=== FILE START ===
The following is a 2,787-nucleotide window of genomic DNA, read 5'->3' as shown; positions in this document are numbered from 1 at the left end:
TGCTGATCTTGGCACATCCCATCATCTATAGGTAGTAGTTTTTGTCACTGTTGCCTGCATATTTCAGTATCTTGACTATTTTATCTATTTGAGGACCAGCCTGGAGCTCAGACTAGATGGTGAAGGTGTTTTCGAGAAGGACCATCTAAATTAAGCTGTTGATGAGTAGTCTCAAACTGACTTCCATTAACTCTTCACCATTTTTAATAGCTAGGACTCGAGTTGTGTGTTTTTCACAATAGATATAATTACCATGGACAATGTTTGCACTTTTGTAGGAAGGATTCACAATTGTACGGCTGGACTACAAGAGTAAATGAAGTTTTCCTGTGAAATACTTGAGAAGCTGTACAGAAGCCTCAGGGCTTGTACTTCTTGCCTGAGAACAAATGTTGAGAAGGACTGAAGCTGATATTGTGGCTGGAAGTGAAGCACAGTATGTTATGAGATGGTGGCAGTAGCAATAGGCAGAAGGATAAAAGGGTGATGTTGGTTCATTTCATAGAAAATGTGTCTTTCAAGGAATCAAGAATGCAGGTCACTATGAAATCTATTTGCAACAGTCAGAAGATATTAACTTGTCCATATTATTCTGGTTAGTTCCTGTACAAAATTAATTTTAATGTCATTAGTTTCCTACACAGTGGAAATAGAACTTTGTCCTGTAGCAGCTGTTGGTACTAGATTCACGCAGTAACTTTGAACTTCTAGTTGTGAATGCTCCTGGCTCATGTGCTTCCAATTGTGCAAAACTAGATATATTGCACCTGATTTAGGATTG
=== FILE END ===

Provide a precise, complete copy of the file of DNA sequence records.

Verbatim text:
The following is a 2,787-nucleotide window of genomic DNA, read 5'->3' as shown; positions in this document are numbered from 1 at the left end:
TGCTGATCTTGGCACATCCCATCATCTATAGGTAGTAGTTTTTGTCACTGTTGCCTGCATATTTCAGTATCTTGACTATTTTATCTATTTGAGGACCAGCCTGGAGCTCAGACTAGATGGTGAAGGTGTTTTCGAGAAGGACCATCTAAATTAAGCTGTTGATGAGTAGTCTCAAACTGACTTCCATTAACTCTTCACCATTTTTAATAGCTAGGACTCGAGTTGTGTGTTTTTCACAATAGATATAATTACCATGGACAATGTTTGCACTTTTGTAGGAAGGATTCACAATTGTACGGCTGGACTACAAGAGTAAATGAAGTTTTCCTGTGAAATACTTGAGAAGCTGTACAGAAGCCTCAGGGCTTGTACTTCTTGCCTGAGAACAAATGTTGAGAAGGACTGAAGCTGATATTGTGGCTGGAAGTGAAGCACAGTATGTTATGAGATGGTGGCAGTAGCAATAGGCAGAAGGATAAAAGGGTGATGTTGGTTCATTTCATAGAAAATGTGTCTTTCAAGGAATCAAGAATGCAGGTCACTATGAAATCTATTTGCAACAGTCAGAAGATATTAACTTGTCCATATTATTCTGGTTAGTTCCTGTACAAAATTAATTTTAATGTCATTAGTTTCCTACACAGTGGAAATAGAACTTTGTCCTGTAGCAGCTGTTGGTACTAGATTCACGCAGTAACTTTGAACTTCTAGTTGTGAATGCTCCTGGCTCATGTGCTTCCAATTGTGCAAAACTAGATATATTGCACCTGATTTAGGATTG